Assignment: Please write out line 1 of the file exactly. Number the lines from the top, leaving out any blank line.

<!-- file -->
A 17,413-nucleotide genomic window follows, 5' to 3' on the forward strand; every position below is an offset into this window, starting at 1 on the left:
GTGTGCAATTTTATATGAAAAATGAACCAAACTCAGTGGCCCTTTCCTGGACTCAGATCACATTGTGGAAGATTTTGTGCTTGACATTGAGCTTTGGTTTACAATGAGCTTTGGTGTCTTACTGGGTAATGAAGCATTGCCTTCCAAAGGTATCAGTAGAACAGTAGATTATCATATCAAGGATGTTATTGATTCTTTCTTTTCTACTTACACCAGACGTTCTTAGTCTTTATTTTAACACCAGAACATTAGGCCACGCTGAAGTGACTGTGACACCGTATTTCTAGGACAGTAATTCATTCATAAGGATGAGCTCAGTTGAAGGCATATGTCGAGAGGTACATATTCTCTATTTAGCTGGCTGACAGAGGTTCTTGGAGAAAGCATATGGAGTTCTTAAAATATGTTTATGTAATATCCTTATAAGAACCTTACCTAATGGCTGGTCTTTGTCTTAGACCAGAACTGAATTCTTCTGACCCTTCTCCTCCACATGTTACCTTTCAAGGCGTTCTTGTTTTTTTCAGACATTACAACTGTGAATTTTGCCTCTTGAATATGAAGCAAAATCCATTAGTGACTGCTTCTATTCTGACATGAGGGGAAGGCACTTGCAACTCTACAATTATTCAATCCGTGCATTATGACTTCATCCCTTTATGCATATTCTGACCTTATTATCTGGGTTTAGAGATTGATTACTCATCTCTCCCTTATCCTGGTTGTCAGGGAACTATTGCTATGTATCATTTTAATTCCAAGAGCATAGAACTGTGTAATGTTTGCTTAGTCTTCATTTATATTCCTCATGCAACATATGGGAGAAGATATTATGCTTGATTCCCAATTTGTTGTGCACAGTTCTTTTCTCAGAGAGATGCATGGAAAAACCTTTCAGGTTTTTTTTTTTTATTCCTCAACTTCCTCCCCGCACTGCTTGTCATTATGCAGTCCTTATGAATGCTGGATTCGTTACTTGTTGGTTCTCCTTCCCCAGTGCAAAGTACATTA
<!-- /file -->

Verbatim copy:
A 17,413-nucleotide genomic window follows, 5' to 3' on the forward strand; every position below is an offset into this window, starting at 1 on the left: